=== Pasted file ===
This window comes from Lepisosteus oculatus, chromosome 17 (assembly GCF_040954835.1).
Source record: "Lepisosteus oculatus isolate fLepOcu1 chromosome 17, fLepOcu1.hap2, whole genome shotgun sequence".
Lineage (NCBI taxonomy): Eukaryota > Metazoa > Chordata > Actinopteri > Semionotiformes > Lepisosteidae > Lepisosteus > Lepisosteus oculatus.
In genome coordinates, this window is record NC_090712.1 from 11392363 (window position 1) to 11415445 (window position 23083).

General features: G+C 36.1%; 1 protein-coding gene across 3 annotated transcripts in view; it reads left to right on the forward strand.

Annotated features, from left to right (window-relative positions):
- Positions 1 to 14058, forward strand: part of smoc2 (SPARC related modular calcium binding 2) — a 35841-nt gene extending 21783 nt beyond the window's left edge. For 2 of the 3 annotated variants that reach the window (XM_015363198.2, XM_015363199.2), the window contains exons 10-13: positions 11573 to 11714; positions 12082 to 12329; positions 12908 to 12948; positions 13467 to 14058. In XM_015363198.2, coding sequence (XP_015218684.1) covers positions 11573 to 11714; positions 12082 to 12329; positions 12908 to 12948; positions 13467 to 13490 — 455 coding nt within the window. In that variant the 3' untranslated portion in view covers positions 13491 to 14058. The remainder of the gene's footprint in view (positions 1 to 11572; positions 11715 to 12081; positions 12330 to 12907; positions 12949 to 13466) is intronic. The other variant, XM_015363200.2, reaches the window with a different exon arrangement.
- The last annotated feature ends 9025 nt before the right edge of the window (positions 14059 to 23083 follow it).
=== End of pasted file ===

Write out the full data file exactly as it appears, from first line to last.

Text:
This window comes from Lepisosteus oculatus, chromosome 17 (assembly GCF_040954835.1).
Source record: "Lepisosteus oculatus isolate fLepOcu1 chromosome 17, fLepOcu1.hap2, whole genome shotgun sequence".
Lineage (NCBI taxonomy): Eukaryota > Metazoa > Chordata > Actinopteri > Semionotiformes > Lepisosteidae > Lepisosteus > Lepisosteus oculatus.
In genome coordinates, this window is record NC_090712.1 from 11392363 (window position 1) to 11415445 (window position 23083).

General features: G+C 36.1%; 1 protein-coding gene across 3 annotated transcripts in view; it reads left to right on the forward strand.

Annotated features, from left to right (window-relative positions):
- Positions 1 to 14058, forward strand: part of smoc2 (SPARC related modular calcium binding 2) — a 35841-nt gene extending 21783 nt beyond the window's left edge. For 2 of the 3 annotated variants that reach the window (XM_015363198.2, XM_015363199.2), the window contains exons 10-13: positions 11573 to 11714; positions 12082 to 12329; positions 12908 to 12948; positions 13467 to 14058. In XM_015363198.2, coding sequence (XP_015218684.1) covers positions 11573 to 11714; positions 12082 to 12329; positions 12908 to 12948; positions 13467 to 13490 — 455 coding nt within the window. In that variant the 3' untranslated portion in view covers positions 13491 to 14058. The remainder of the gene's footprint in view (positions 1 to 11572; positions 11715 to 12081; positions 12330 to 12907; positions 12949 to 13466) is intronic. The other variant, XM_015363200.2, reaches the window with a different exon arrangement.
- The last annotated feature ends 9025 nt before the right edge of the window (positions 14059 to 23083 follow it).